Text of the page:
A cougar kitten is getting a second lease on life after it was discovered hungry and frostbitten just outside of Williams Lake last weekend.
Sgt. Jeff Tyre of the Conservation Officer Service said the young animal was live-trapped in a subdivision just west of the city Saturday, Jan. 13, after it had been fending for itself for almost a month since its mother was struck and killed on Highway 20 near Chimney Valley Road Dec. 20.
“We suspected there were kittens around but we hadn’t had any reports,” Tyre said, noting he was alerted by a Facebook post that the kitten was in a backyard.
Officers contacted the homeowner and set up the trap, catching the kitten that evening.
Except for being dehydrated and having frostbitten ears from the extreme cold spells over Christmas, a veterinarian gave the kitten a clean bill of health and recommendations on feeding, while the officers got to work looking for alternatives.
“Putting him down was not an option, it wasn’t something we wanted to do. We’ve been exploring every option,” Tyre said, confirming Wednesday he and fellow conservation officer Ron LeBlanc will be transporting the young animal to the Greater Vancouver Zoo in Aldergrove Monday, where it will have a permanent home.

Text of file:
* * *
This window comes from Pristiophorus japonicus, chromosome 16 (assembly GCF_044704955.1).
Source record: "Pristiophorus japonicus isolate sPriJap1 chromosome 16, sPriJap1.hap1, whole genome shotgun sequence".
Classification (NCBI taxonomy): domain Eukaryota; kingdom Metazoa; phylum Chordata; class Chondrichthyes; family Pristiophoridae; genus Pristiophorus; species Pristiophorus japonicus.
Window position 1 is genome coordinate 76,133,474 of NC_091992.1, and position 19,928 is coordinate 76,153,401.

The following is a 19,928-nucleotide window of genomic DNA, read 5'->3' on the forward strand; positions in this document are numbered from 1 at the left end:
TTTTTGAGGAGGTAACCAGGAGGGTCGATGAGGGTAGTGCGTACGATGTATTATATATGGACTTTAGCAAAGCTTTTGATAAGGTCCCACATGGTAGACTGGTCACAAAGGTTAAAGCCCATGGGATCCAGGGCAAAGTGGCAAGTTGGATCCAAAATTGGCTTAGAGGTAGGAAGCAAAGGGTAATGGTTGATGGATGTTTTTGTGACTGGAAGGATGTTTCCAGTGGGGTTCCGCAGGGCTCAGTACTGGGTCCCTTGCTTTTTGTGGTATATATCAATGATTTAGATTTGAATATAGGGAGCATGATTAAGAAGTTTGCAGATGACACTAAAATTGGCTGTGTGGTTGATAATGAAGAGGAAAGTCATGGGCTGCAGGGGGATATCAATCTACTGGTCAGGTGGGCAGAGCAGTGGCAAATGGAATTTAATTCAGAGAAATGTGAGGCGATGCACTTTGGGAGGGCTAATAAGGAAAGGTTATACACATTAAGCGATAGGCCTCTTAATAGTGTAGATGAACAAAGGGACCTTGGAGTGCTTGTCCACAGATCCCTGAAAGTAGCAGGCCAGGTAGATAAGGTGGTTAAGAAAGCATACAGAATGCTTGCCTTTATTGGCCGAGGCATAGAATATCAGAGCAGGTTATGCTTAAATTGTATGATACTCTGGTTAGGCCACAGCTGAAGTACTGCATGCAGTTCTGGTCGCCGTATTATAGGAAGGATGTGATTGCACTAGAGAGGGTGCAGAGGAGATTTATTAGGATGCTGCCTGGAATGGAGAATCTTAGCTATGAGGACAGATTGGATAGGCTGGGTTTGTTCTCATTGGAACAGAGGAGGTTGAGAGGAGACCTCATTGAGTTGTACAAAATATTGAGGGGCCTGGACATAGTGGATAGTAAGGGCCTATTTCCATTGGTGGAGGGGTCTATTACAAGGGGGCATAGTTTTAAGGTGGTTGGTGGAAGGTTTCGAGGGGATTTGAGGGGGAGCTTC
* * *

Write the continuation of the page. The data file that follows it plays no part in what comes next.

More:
BCCOS in Williams Lake rescued this 2 month old orphaned cougar kitten. COs believe the kitten’s mother was struck and killed by a vehicle. The kitten has found a home at the Greater Vancouver Zoo #williamslake pic.twitter.com/kWUGIxDgIS— BC CO Service (@_BCCOS) January 18, 2018
LeBlanc, who has been caring for the kitten at his own home at 150 Mile House, said he feels it is a privilege to be able to work with animals. Being able to make a difference is one of the biggest perks of his job.
“This is why I joined the COS, to help the animals and police the resources and when you get a little cat like this and you’re able to save it … we’re super happy about that,” said LeBlanc, who named the kitten Charles because “it sounded like royalty.”
Tyre said before they committed the kitten to the zoo, they weighed all their options.
He said the kitten is too young for release back into the wild.
“He doesn’t know how to fend for himself properly. He doesn’t have his mom to teach him how to feed or forage for food. So, given his age, we don’t feel he’s a good candidate for relocation.”
Rehabilitation also isn’t an option for the kitten, as there are no rehab facilities for wild cats in North America.
Living at a game facility or zoo was the animal’s best option.
“Sometimes you wonder if you should let nature take its course but nature wasn’t what hit his mother on the road that day so we will step in, it’s our responsibility. It’s humans that caused the mother’s fatality so we’re going to help the kitten out.”